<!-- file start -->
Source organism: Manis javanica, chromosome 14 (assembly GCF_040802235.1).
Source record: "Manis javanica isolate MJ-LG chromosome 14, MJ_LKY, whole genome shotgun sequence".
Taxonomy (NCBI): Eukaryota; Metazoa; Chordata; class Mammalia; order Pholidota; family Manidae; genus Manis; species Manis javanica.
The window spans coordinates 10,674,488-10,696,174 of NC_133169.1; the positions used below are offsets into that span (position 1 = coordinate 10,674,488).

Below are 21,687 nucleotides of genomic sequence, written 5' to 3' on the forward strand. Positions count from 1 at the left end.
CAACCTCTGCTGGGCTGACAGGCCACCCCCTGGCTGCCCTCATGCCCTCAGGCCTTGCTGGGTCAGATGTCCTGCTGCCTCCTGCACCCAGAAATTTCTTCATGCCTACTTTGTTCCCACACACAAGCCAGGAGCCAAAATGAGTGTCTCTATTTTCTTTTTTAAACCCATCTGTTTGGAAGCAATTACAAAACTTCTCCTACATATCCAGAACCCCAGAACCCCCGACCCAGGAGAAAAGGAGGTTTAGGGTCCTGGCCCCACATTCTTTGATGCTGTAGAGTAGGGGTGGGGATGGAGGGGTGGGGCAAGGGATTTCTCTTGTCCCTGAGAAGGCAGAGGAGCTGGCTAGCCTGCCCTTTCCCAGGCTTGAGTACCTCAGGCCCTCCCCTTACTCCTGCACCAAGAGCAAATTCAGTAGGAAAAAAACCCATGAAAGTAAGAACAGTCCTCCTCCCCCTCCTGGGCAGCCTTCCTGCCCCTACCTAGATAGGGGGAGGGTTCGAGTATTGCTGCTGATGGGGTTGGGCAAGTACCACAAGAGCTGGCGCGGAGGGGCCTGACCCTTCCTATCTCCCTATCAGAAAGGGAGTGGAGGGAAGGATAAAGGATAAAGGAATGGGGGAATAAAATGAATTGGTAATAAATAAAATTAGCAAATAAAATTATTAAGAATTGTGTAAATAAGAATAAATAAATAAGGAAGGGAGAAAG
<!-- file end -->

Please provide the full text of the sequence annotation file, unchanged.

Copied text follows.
Source organism: Manis javanica, chromosome 14 (assembly GCF_040802235.1).
Source record: "Manis javanica isolate MJ-LG chromosome 14, MJ_LKY, whole genome shotgun sequence".
Taxonomy (NCBI): Eukaryota; Metazoa; Chordata; class Mammalia; order Pholidota; family Manidae; genus Manis; species Manis javanica.
The window spans coordinates 10,674,488-10,696,174 of NC_133169.1; the positions used below are offsets into that span (position 1 = coordinate 10,674,488).

Below are 21,687 nucleotides of genomic sequence, written 5' to 3' on the forward strand. Positions count from 1 at the left end.
CAACCTCTGCTGGGCTGACAGGCCACCCCCTGGCTGCCCTCATGCCCTCAGGCCTTGCTGGGTCAGATGTCCTGCTGCCTCCTGCACCCAGAAATTTCTTCATGCCTACTTTGTTCCCACACACAAGCCAGGAGCCAAAATGAGTGTCTCTATTTTCTTTTTTAAACCCATCTGTTTGGAAGCAATTACAAAACTTCTCCTACATATCCAGAACCCCAGAACCCCCGACCCAGGAGAAAAGGAGGTTTAGGGTCCTGGCCCCACATTCTTTGATGCTGTAGAGTAGGGGTGGGGATGGAGGGGTGGGGCAAGGGATTTCTCTTGTCCCTGAGAAGGCAGAGGAGCTGGCTAGCCTGCCCTTTCCCAGGCTTGAGTACCTCAGGCCCTCCCCTTACTCCTGCACCAAGAGCAAATTCAGTAGGAAAAAAACCCATGAAAGTAAGAACAGTCCTCCTCCCCCTCCTGGGCAGCCTTCCTGCCCCTACCTAGATAGGGGGAGGGTTCGAGTATTGCTGCTGATGGGGTTGGGCAAGTACCACAAGAGCTGGCGCGGAGGGGCCTGACCCTTCCTATCTCCCTATCAGAAAGGGAGTGGAGGGAAGGATAAAGGATAAAGGAATGGGGGAATAAAATGAATTGGTAATAAATAAAATTAGCAAATAAAATTATTAAGAATTGTGTAAATAAGAATAAATAAATAAGGAAGGGAGAAAG